The stones I chose for Samhain this year are Amber, Black Tourmaline, and Labradorite.

Amber is fossilized sap from ancient forests. I have seen it mostly in rich amber hues, but I have also seen versions of it that are blue, red, yellow, and black. It is light to hold and transparent. A lot of the inexpensive stuff on the market right now has been heated and formed in molds. It still passes amber tests, but the age of the inclusions in it are suspect. It has history in it and it strengthens the magic in my Work.

Depth and fortitude, is what it says to me.

Black Tourmaline gets heavy use in my home. It is great for taking negative energies in and transmuting them into positive ones. It is a power boost to any spell I work. It is a good stone for people uncertain about spirit visitations at this time of year and a good talisman for sensitive people.

Trust yourself. Do your Work, it whispers steadily.

Labradorite is a Feldspar mineral that can look like a dull brown lump of rock. Certain cuts of it display a wide array of iridescent colors; yellow, red, blue, purple, etc. This stone is a journey stone. I call it the Samwise Gamgee of the quest I am on, called Life. I have pieces I have been using for twenty years and they have grown and evolved with me. Whenever something calls for deep Work I turn to this stone.

We got this. Let’s see what’s out there, it says.

These stones, together, become sentinel magic workers, quest guardians that walk with you as you discover what waits for you come Winter time.


For Advanced Work

If you want to go deeper into the season? Use fossils. I can’t say that enough. My favorites? Ammonites and Petrified Wood. To touch something that was once alive, millions of years ago, when you can tap into its energy…? I have had some of the deepest and most visceral ancestral connections through the use of fossils.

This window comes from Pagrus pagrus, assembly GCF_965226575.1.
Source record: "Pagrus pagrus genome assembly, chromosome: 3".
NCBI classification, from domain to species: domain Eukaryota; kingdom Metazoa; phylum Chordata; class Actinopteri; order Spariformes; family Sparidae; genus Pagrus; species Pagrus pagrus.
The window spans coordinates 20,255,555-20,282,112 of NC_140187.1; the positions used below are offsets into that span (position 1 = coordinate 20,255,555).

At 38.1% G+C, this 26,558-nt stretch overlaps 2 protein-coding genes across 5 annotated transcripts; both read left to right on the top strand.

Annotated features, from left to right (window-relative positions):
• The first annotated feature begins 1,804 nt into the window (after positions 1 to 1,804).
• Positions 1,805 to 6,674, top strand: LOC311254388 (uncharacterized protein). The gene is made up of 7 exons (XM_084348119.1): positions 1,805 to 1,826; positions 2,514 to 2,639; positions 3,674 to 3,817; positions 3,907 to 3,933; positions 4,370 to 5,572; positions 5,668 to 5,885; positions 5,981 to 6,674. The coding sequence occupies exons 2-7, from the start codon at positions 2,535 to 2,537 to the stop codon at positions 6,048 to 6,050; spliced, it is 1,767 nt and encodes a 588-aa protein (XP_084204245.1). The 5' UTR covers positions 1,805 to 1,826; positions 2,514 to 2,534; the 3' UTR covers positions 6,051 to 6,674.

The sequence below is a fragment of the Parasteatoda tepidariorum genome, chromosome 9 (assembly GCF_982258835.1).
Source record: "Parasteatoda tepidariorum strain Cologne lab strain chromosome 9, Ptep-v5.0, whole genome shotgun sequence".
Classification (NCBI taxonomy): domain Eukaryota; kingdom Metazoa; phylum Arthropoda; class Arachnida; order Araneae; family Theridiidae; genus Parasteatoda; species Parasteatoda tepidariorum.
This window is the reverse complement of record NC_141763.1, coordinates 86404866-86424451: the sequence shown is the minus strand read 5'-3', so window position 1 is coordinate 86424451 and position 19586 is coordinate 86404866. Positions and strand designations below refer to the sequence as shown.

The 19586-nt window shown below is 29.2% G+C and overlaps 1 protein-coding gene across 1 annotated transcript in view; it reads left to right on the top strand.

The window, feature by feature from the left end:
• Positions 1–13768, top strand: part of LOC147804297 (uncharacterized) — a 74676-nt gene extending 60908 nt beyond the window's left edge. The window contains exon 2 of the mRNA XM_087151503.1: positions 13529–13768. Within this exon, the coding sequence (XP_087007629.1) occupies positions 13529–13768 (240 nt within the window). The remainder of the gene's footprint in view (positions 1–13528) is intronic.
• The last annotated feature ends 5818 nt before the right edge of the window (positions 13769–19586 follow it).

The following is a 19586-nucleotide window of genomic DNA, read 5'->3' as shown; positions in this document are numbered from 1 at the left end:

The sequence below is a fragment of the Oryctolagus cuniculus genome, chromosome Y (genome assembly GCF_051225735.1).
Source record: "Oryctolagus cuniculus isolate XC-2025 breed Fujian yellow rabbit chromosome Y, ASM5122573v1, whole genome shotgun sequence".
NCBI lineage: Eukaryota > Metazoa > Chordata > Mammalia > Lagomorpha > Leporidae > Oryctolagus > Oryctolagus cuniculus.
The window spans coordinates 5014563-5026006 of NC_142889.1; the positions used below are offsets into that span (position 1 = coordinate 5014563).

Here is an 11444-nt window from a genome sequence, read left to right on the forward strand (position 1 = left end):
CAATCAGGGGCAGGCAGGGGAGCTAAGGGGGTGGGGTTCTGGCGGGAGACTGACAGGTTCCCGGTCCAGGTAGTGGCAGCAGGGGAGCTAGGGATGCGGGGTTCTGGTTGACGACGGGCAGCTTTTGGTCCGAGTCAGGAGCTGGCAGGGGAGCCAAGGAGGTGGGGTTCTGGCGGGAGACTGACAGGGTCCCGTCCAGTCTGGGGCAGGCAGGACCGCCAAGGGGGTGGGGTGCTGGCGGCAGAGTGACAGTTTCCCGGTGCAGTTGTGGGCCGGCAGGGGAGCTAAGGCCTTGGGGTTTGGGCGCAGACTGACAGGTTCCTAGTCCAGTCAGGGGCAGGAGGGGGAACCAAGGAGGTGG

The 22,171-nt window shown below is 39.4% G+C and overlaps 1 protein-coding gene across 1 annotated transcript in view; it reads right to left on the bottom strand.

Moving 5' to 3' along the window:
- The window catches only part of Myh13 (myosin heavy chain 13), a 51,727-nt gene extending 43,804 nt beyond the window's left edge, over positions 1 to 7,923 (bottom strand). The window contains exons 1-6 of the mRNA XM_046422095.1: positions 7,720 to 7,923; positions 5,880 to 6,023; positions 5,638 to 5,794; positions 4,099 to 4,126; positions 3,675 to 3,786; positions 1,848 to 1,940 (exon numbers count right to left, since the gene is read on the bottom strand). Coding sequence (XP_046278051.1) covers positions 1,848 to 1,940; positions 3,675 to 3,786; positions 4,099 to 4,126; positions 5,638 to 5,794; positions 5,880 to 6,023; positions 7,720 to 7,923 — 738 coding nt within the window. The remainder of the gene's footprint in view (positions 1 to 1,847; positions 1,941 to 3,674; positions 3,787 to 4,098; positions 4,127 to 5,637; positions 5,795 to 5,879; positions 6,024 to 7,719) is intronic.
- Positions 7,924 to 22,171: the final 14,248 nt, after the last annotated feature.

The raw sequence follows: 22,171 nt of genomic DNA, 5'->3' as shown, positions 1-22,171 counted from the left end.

Ammonite and petrified wood

A Grief Balm

Rose quartz and howlite

If your heart is heavy with grief this season, I recommend keeping some Rose Quartz and Howlite nearby. Rose Quartz is a soft pink crystal with soothing energy. Howlite is white with grey veins and eases anxiety and claustrophobic feelings in crowds. A fun fact about Howlite is it takes dye well, and most of the inexpensive ‘turquoise’ you see on the market is dyed Howlite.


[Notes from Sarah Lyn: I never purchase rocks from people who do not know where they are sourced from. It’s important to know where your rocks come from so you can make informed decisions about where to put your money. For those of us buying tumbled stones at rock shows, we’re picking up the chips of what has already been cut from the earth, we are not part of the demand of the mining world. But know where your stones come from.]

All photos © Sarah Lyn

A Spread and a Spell: Tarot for Winter Work

by Irene Glasse

Within the pattern of the Wheel of the Year, Winter Work is a specific area of self-work we engage in during the dark months of the year. As the lessons and wisdom of our time together at Twilight Covening settle within us, we turn our attention to the path ahead. My own Winter Work generally runs from Samhain to Ostara, but there’s a lot of room for variation. Winter Work is often spiritual or magical, but it can also be related to career, family, mental health, or the home.

Tarot is so much more than a tool for looking into the future. It can also be used to support a project or direction in life. Here are two ways you can use Tarot to enhance your Winter Work: a spread and an altar working.

As I contemplated my own Winter Work this morning, I realized I could use more information, and turned to my deck. The layout I developed is called the Inward Spiral Spread, and should be usable with any sortilege-based system – Tarot, runes, oracle cards, Kahina stones, etc.

The Inward Spiral Spread

Begin by holding the divinatory tool you’ve chosen to use and think about your Winter Work. If you already know your area of focus, visualize what that might mean in practice and how it will impact your life. If you are still settling on your Work, visualize the turn of seasons ahead of you.

Then, beginning at the outer edge of a spiral, lay your cards down:

The Inward Spiral Spread by Irene Glasse

One: Your Winter Work, or an aspect of it that needs to be focused on

Two: What is slowing down your progress or getting in the way of your Work

Three: What information/resources you need to access to support your Work

Four: The next step to take

Five: How to best support your Work within the rest of your life

Six: A message about your Work I’ll share my own reading with you so you can see how this spread can play out: